What would be the minimum distance required for an F-16 to turn either sideways or upwards in order to avoid a collision (assume an infinitely long wall both length and breadth wise).

Also would it be better for such planes to turn sideways or upwards? Which is faster and requires less distance.

  • $\begingroup$ Someone please help me with the tags, I don’t think that they are sufficient. $\endgroup$ – Valay_17 Jan 24 '20 at 2:00
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    $\begingroup$ To clarify, are you asking about the diameter of a 180 degree course reversal? (Because you only need to turn a few degrees to avoid a collision...) $\endgroup$ – Michael Hall Jan 24 '20 at 3:24
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    $\begingroup$ @MichaelHall : I am assuming an infinitely long wall so turning a few degrees won’t help. Also, I want to know about the radius of a 90 degree course reversal, a 180 diameter would help too. $\endgroup$ – Valay_17 Jan 24 '20 at 3:27
  • $\begingroup$ Ok, I read the wall part, but didn't really get it. I can't calculate the answer, but rolling inverted and pulling will give the best radius because you aren't fighting gravity. You get an extra one G from mother earth... $\endgroup$ – Michael Hall Jan 24 '20 at 3:33
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    $\begingroup$ On the other hand, an upward turn (half-loop) will have gravity helping you slow down, which will decrease the turn radius assuming you're limited throughout by max permissible structural G load. You'd want to pull the power to idle too. $\endgroup$ – pericynthion Jan 24 '20 at 4:05

According to this F-16 turn performance chart, at the rated maximum airspeed of 800 knots, an F-16 can turn at about 10.5 degrees per second, so a 90° turn would take about 8.5 seconds. The turn radius would be 9,000 feet. Since you specified a 90° turn to avoid an infinite wall, the pilot would have to start their turn at or before 9,000 feet from the wall in order to avoid a collision.

However, this doesn't tell the whole story. The F-16 can't maintain speed in such a turn, and the reduced speed would in turn reduce the turning radius. If the plane, for whatever reason, absolutely had to maintain its maximum speed, then it would be limited to a turn rate of 3.5 degrees per second and a turning radius of 25,000 feet.

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    $\begingroup$ If the point of the exercise is to avoid the infinite wall, then bleeding airspeed would be immensely helpful since it reduces your turn radius... go idle, 90 degrees bank, and pull 9 G's; the speed will bleed off rapidly and the turn will be complete much sooner than 9,000'. Or idle & pull 9 G's straight up, bleeding speed in the vertical, adding power as necessary to complete the Immelman. $\endgroup$ – Ralph J Jan 24 '20 at 5:38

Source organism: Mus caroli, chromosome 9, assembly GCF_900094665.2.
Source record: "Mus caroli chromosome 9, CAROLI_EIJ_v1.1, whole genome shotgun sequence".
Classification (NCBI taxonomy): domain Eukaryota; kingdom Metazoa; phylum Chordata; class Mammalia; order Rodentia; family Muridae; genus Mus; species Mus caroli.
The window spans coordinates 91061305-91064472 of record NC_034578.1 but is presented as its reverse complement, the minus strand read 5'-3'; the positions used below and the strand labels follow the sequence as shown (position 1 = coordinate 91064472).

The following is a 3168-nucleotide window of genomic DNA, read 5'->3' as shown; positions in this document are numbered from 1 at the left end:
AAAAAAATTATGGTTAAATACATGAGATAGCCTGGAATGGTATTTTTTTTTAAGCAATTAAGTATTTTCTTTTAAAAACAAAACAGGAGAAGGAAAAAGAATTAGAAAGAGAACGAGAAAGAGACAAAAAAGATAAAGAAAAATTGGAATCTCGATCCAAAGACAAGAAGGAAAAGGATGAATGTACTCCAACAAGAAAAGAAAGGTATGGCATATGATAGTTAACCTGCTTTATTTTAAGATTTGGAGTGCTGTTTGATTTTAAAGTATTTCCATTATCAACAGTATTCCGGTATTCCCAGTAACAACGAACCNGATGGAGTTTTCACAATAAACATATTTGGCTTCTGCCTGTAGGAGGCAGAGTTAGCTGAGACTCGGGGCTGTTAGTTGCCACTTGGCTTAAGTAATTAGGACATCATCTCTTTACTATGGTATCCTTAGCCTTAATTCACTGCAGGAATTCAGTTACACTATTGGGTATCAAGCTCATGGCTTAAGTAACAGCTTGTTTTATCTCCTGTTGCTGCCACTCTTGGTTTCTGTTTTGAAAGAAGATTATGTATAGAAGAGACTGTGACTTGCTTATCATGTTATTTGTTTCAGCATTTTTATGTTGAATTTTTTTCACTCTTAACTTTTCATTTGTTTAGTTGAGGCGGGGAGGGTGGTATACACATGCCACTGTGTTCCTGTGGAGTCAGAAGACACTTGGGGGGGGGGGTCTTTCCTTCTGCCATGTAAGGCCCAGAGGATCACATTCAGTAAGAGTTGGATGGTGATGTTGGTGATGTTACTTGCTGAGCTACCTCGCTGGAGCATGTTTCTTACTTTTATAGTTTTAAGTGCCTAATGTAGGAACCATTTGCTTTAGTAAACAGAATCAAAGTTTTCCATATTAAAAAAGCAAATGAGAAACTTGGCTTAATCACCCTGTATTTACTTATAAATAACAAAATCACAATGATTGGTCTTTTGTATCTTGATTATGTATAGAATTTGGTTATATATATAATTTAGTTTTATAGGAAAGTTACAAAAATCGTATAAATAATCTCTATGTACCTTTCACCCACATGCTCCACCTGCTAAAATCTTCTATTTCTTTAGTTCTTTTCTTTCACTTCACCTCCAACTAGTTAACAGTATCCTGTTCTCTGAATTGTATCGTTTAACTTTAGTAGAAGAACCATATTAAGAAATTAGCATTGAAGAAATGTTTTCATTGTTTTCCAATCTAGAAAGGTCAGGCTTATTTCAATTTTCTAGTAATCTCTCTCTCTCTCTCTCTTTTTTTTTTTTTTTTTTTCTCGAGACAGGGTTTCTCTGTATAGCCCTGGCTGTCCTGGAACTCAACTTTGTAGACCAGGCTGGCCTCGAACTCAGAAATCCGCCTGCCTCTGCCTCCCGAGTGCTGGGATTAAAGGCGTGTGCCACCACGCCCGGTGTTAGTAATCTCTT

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    $\begingroup$ @RalphJ True, but since the OP was very specific about the "flying as fast as possible" part, I assumed they wanted top speed maintained throughout the turn. Unfortunately, I don't know of any published performance information for any plane that includes variable-speed turns, so you'd either have to simulate the turn mathematically (something that's beyond me), or else get a real F-16 and test it (also beyond me). $\endgroup$ – HiddenWindshield Jan 24 '20 at 6:06
  • $\begingroup$ @HiddenWindshield : Your assumption was right(should have mentioned it, my fault sorry). Also, could you include the turning downward part so that that I can mark it as the answer. $\endgroup$ – Valay_17 Jan 24 '20 at 11:54
  • $\begingroup$ @RalphJ : Would the pilot experience 9 G’s!! of force ?!?! $\endgroup$ – Valay_17 Jan 24 '20 at 12:01
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    $\begingroup$ @HiddenWindshield If the scenario is to avoid crashing into an obstacle, the idea of maneuvering but only in such a way that the speed can't decay (even if that requirement impedes the ability to avoid death by crashing), has left the realm of reality & entered into an academic, and not particularly interesting, exercise. If you're not allowed to pull max G because doing so would bleed airspeed & reduce the turn radius, then "maintain parameters" has become more important than survival, and it's hard to keep caring about such a hypothetical at that point. $\endgroup$ – Ralph J Jan 24 '20 at 16:30

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